The development of human clothes has influenced the evolution of other species. For example, unlike all other kinds of louse, the body louse clings to clothing not to hair.
|Subspecies:||P. h. humanus|
|Pediculus humanus humanus|
The body louse (Pediculus humanus humanus, sometimes called Pediculus humanus corporis) is a louse that infests humans. The condition of being infested with head lice, body lice, or pubic lice is known as pediculosis. Body lice are vectors for the transmission of the human diseases epidemic typhus, trench fever, and relapsing fever
Pediculus humanus humanus (the body louse) is indistinguishable in appearance from Pediculus humanus capitis (the head louse) but will interbreed only under laboratory conditions. In their natural state, they occupy different habitats and do not usually meet. In particular, body lice have evolved to attach their eggs to clothes, whereas head lice attach their eggs to the base of hairs.
The life cycle of the body louse consists of three stages: egg (also called a nit), nymph, and adult.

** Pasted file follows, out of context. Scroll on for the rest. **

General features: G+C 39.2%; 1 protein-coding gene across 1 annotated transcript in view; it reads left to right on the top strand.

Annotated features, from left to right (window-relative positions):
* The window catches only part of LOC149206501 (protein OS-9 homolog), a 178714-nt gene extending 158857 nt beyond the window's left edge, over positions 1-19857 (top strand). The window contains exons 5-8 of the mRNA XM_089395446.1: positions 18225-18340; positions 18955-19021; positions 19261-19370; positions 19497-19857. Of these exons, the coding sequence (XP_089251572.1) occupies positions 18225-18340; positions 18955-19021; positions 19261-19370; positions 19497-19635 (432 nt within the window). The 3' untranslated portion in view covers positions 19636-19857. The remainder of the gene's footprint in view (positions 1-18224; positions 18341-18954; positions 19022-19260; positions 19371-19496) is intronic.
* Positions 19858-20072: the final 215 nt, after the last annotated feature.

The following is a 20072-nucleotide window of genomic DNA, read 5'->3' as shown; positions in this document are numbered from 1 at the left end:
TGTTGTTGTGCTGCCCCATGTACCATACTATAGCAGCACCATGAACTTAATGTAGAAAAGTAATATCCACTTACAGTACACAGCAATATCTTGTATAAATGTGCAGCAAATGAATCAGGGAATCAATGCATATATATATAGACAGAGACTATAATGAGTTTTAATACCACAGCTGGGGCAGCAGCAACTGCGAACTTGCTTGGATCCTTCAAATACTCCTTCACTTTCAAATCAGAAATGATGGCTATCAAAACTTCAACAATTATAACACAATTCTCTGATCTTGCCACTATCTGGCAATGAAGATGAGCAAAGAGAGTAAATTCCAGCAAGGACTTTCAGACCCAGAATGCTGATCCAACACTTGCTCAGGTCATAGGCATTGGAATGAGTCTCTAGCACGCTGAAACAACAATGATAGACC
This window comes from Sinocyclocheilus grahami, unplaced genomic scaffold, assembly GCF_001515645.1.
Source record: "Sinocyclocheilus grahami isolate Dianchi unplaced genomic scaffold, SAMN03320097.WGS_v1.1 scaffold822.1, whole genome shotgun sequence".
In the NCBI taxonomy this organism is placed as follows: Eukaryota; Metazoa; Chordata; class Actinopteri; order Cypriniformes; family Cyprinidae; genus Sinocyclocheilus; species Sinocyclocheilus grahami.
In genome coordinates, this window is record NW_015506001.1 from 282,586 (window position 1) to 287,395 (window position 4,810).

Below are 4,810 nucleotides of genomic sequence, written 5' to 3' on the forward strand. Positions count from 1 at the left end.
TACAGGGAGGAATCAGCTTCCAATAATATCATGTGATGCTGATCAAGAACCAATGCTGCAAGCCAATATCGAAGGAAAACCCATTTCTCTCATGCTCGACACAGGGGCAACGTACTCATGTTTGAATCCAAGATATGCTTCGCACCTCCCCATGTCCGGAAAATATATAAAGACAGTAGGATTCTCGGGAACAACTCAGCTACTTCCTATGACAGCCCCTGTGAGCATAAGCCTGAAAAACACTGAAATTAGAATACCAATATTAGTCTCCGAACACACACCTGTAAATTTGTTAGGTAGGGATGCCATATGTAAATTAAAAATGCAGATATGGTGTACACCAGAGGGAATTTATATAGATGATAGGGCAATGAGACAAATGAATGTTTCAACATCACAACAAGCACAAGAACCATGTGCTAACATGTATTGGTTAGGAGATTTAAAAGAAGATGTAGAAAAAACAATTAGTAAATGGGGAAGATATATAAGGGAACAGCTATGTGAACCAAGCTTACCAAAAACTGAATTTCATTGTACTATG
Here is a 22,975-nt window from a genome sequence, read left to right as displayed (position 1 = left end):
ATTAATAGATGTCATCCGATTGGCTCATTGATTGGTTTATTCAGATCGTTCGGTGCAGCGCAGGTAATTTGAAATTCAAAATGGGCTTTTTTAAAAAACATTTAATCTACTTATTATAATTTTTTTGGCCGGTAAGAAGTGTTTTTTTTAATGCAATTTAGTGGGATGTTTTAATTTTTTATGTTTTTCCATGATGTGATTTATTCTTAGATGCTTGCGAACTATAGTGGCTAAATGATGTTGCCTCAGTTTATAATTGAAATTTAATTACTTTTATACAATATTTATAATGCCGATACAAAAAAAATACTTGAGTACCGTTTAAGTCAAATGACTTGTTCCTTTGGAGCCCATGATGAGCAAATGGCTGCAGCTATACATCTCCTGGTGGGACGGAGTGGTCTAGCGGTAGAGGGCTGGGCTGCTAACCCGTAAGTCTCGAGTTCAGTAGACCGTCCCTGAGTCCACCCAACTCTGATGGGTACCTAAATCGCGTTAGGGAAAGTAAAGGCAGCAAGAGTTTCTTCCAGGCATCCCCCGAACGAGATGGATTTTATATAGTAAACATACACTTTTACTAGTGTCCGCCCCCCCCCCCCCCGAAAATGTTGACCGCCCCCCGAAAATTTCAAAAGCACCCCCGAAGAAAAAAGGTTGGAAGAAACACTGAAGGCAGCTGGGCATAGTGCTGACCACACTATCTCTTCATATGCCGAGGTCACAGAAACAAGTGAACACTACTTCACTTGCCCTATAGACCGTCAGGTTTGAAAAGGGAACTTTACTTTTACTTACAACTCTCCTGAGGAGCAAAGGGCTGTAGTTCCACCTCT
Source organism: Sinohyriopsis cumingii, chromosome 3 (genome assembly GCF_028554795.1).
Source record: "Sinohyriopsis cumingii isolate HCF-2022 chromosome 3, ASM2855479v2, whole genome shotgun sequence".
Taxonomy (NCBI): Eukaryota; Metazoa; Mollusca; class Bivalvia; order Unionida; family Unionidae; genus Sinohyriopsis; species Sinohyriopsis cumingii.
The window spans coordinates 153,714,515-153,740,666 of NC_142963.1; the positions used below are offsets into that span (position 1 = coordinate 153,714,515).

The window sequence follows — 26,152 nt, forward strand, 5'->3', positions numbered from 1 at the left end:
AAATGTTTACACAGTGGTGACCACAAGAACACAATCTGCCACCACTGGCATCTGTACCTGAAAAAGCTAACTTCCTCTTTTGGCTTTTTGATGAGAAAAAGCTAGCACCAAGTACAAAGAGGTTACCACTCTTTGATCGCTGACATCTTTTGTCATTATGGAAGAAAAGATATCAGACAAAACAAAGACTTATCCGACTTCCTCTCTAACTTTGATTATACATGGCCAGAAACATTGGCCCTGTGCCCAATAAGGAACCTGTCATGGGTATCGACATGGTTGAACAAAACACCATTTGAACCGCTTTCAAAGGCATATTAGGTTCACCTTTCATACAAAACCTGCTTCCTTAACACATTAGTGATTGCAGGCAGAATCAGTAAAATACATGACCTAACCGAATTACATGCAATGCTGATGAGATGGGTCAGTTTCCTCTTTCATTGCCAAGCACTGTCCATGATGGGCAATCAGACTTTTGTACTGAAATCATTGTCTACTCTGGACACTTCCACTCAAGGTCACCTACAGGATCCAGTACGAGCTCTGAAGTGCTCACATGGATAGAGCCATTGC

.... i DETEST ANY BUG AT ANYTIME ....
==== NO BED BUGS EITHER PLEASE !!!
excuse me Mister ....
.... I find your bug involvent very "cryptofying" ...
In biology, a nymph is the immature form of some invertebrates, particularly insects, which undergoes gradual metamorphosis (hemimetabolism) before reaching its adult stage. Unlike a typical larva, a nymph's overall form already resembles that of the adult, except for a lack of wings (in winged species).
Good one carl
The phrase "nit picking" comes from the task of removing the tiny eggs of lice (nits) from someone's hair and clothing, a tedious activity that required close attention and care.
Wonderful to learn something new from you today carl!
Nitpicking is the act of removing nits (the eggs of lice, generally head lice) from the host's hair. As the nits are cemented to individual hairs, they cannot be removed with most lice combs and before modern chemical methods were invented, the only options were to shave all the host's hair or to pick them free one by one.
This is a slow and laborious process, as the root of each individual hair must be examined for infestation. It was largely abandoned as modern chemical methods became available; however, as lice populations can and do develop resistance, manual nitpicking is still often necessary.
Just another one of the thousands of things we have to be thankful for living in todays age!